This article was first published by Digiday sibling WorkLife
Generative-AI whiplash is fast becoming a standard response to the dizzying speed at which the technology is evolving.
Its capabilities and flaws are puzzling leaders at schools and universities as many try to ban or regulate its use among students. Meanwhile companies are either embracing the tools and creating their own proprietary large language models (LLMs), or still evaluating how to best incorporate AI into their operations.
One cohort in particular is keen to experiment and learn exactly what these tools are capable of: Generation Z. Born between 1997 and 2012, this digital-first generation is open to harnessing the tools that will reshape how they perform their jobs over the course of their careers.
Their openness however is stirring up an array of misconceptions. Here are some key myths about Gen Z workers and their use of generative AI in school, the workplace and their personal lives.
Myth: Gen Z workers are experts in AI and won’t need training
Gen Z workers are arguably more comfortable with the introduction of transformative new technology than those in other generations who grew up without advancements like smartphones and the internet. But that doesn’t mean Gen Zers know exactly how AI works. Many have interacted with predictive AI tools by way of personalized music and video recommendations, though their experience with newer generative AI tools is limited.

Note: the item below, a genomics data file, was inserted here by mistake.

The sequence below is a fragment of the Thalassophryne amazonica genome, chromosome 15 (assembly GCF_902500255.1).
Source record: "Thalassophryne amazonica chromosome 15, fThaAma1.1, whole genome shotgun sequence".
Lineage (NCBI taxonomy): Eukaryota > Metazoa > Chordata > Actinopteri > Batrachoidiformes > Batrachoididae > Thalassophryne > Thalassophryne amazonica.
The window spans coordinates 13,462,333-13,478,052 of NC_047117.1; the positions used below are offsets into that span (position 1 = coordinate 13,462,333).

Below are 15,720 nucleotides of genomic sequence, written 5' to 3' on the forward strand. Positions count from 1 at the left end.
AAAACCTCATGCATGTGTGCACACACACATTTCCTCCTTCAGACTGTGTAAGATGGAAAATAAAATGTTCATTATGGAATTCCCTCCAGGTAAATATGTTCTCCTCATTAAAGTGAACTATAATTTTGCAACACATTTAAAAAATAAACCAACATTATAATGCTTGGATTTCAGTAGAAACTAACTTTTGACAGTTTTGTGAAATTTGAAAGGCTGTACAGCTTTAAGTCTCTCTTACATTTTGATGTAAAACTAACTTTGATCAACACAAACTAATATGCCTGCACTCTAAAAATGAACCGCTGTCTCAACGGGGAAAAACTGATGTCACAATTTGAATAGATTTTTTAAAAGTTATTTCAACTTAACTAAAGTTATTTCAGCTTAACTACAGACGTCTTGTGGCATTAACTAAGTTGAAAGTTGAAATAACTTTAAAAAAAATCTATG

“It’s the start of a whole new era, a whole new ecosystem, and you cannot upfront be proficient with it,” said Alexey Korotich, vp of product at Wrike, a collaborative work management platform. “Additional skills are going to be required and people do not get those skills at birth,” he added.
Myth: Gen Z workers aren’t reckless with AI
While Gen Z workers are more willing and eager to experiment with AI and learn exactly how it works, they still haven’t had enough professional experience to understand the implications of using it in a work setting.
One major generational difference already posing a problem when it comes to AI is differing attitudes toward sharing information online or through other public channels. Younger workers who grew up with social media and few protections around their online privacy are accustomed to accepting cookies and typing in their birthdates to enter a web page — much unlike those in Generation X, or Baby Boomers.
They’re equally open to sharing information with LLMs like ChatGPT — including private company information.
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